So Microsoft finally came forward and showed the next generation of Windows. Sure, this isn’t the first time we’ve seen the new OS, but this time around it was a far more in-depth look, especially when it comes to both hardware and software. While nothing is consumer-ready right now, it’s a good way for Microsoft to show the world what they’re working on, and how groundbreaking it is for Microsoft as a whole. Let’s face it – Windows 8 is indeed groundbreaking for Microsoft. It’s a huge departure from previous versions of Windows, and it shows that Microsoft is ready to take the Metro UI (which, incidentally, was Microsoft’s emergence into the current market for smartphones) and make it a household name in a year’s time. But, that’s the kicker, isn’t it? That “years’ time” piece. Because we know how quickly the technology market moves, and we know that some strategies work better than others. Is Microsoft shooting themselves in the foot by showing off Windows 8 so soon?

I’ve already talked about how I don’t want Windows 8, at least not in the sense that it’s Windows. And, when I said that, I said that I don’t want Windows 8 on a tablet. And I mean it. Right now, the state of Windows on a tablet is . . . Well, it’s not good. Windows on a tablet is Windows on a tablet, but the problem comes in the fact that the OS they’ve put on that tablet isn’t meant for a mobile device. At least, not in my eyes. Windows is meant for the PC, or notebook or netbook. That’s it. Windows 8 looks to change that, slightly, with the Metro UI and focus on touch interaction, especially with those Tiles and Hubs. Apps rule the game, and Windows is ready to embrace them in Windows 8. On the flip-side, Taylor is pretty excited about Windows 8 (as much as the Linux-loving Taylor can be, that is), and that’s saying something.

After reading his article yesterday, I took another look at Windows 8 and then trudged around the Internet to see what others were saying about the OS. Some folks are excited about it, while others are focusing on Windows 8 on tablets, leaving out the rest. While that’s a fine conversation to have, about Windows 8 on tablets, that’s not what Microsoft is focusing on at all. Everyone (and I mean everyone) knows that right now, Apple holds dominion over the tablet market. While manufacturers try their best to create magnificent products, it’s Apple that’s still at the head of the game. So Microsoft is pointing out how Windows 8 works on all sorts of products, and that’s the right methodology.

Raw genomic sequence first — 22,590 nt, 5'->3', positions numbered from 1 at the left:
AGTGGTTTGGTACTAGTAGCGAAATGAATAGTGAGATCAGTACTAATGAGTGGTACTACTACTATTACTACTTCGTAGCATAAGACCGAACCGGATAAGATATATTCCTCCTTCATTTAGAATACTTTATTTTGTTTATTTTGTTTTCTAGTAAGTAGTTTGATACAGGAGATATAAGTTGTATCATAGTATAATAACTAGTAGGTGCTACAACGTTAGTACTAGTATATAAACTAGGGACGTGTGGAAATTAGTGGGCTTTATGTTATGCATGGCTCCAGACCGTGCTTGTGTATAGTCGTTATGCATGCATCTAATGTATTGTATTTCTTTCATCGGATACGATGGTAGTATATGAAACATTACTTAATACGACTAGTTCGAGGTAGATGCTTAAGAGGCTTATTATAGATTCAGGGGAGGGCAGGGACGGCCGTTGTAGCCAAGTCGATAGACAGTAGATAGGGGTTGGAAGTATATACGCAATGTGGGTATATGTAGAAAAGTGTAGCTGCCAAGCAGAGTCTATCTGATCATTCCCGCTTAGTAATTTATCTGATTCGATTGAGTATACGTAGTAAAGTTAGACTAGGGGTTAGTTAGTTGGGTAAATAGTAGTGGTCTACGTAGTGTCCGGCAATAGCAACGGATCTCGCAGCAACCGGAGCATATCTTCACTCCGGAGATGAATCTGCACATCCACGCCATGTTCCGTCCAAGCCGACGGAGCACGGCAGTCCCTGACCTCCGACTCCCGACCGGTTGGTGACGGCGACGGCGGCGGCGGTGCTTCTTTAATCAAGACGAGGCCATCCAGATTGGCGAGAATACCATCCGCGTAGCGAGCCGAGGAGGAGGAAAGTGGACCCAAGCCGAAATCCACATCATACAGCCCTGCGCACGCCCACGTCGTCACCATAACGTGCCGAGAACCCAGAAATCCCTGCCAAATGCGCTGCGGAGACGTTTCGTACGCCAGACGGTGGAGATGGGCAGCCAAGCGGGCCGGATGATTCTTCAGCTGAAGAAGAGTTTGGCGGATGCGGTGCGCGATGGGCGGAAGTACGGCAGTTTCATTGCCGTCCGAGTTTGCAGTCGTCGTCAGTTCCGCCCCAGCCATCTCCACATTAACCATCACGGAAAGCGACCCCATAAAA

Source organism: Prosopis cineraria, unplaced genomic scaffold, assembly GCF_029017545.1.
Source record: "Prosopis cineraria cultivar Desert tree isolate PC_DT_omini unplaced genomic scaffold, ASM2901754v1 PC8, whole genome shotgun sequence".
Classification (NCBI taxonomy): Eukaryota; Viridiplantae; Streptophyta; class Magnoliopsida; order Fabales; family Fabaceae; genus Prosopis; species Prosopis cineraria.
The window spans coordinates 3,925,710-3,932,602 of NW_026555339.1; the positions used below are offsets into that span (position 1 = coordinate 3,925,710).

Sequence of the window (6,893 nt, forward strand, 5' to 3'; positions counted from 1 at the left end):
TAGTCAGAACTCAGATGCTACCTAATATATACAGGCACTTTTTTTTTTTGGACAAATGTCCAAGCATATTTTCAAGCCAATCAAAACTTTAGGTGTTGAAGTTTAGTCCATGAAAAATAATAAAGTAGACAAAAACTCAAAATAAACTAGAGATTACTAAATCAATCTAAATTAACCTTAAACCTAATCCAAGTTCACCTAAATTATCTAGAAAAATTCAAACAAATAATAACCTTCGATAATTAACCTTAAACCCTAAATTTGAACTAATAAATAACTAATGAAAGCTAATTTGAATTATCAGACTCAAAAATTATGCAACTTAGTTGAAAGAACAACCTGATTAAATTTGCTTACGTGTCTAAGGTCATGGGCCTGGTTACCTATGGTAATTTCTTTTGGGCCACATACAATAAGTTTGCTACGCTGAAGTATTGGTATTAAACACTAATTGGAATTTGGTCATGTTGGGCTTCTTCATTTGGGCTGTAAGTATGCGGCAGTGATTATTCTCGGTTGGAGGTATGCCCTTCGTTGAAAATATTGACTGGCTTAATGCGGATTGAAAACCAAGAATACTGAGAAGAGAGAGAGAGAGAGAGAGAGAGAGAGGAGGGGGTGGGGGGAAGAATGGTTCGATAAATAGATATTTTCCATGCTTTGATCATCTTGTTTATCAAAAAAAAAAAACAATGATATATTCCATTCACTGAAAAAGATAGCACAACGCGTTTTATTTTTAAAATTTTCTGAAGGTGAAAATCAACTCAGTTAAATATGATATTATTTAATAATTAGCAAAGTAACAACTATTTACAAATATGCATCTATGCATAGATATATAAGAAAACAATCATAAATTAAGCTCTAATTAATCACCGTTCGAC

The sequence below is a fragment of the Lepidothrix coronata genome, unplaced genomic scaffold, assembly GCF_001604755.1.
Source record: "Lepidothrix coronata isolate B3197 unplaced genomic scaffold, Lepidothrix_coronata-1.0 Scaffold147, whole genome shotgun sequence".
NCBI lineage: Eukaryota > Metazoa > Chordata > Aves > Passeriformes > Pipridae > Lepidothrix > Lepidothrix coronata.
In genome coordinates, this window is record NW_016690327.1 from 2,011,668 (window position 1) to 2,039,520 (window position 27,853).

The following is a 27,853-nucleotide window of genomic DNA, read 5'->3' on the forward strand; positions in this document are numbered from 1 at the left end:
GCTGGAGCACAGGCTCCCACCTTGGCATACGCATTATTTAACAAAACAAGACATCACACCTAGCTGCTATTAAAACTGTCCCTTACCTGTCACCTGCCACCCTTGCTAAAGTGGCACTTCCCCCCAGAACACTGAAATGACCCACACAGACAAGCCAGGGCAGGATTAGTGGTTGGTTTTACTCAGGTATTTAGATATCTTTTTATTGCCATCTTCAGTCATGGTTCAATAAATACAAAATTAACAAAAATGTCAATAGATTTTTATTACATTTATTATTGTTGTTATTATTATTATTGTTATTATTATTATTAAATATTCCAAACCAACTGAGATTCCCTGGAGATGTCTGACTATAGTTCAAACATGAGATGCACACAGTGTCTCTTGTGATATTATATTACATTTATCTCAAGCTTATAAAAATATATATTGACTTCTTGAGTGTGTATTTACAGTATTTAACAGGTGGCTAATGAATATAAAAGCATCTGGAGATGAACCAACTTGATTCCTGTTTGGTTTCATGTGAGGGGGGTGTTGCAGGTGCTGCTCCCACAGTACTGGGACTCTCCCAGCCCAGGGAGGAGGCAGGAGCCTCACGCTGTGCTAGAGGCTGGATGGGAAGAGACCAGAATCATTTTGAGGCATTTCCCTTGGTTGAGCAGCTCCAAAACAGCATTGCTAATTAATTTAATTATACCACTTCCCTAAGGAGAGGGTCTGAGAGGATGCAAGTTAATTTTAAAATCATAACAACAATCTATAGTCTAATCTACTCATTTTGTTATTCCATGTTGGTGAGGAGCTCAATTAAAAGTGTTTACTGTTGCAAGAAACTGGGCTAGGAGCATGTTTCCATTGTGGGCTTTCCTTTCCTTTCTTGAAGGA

But, maybe they’ve jumped the gun. And yes, this is about strategy. Because we know that Windows 8 is still about a year out, maybe just a little less. That’s one whole year, from BUILD a couple of days ago. A lot can happen in a year. Technology isn’t going to slow down for Microsoft. And while we know that Microsoft is obviously going to continue to innovate in their own way with their Windows 8 development, and we know that they won’t release too many “old” devices running the OS by the time it launches, but everyone else is going to keep innovating behind the scenes, and keep surprising the market with their releases. We can sit here and compare Microsoft’s strategy with Apple, but that’s been done to death. The two companies do things differently, and they do things that they believe work for them. That’s great. But, while we’re all sitting here excited to see Windows 8 on a tablet meant for portability, we have to wait a year before we can buy it, if we still want to buy it.

There’s no telling what the mobile market will look like in a year. It may look completely different from today. Actually, it will look completely different from today. And while we can pretty much guarantee in some fashion or another that Windows 8 will be a “hit” for home computers, the mobile market will be an entirely different story, especially when it comes to tablets. Obviously Apple will have a new iPad out, and there’s no telling how many Android-powered tablets will find their way to the market by then, with plenty of updates from Google to accompany (most) of them. The market is going to change, and Microsoft is already showing their hand for those distant days. Will it work for Microsoft? We’ll just have to wait and see.


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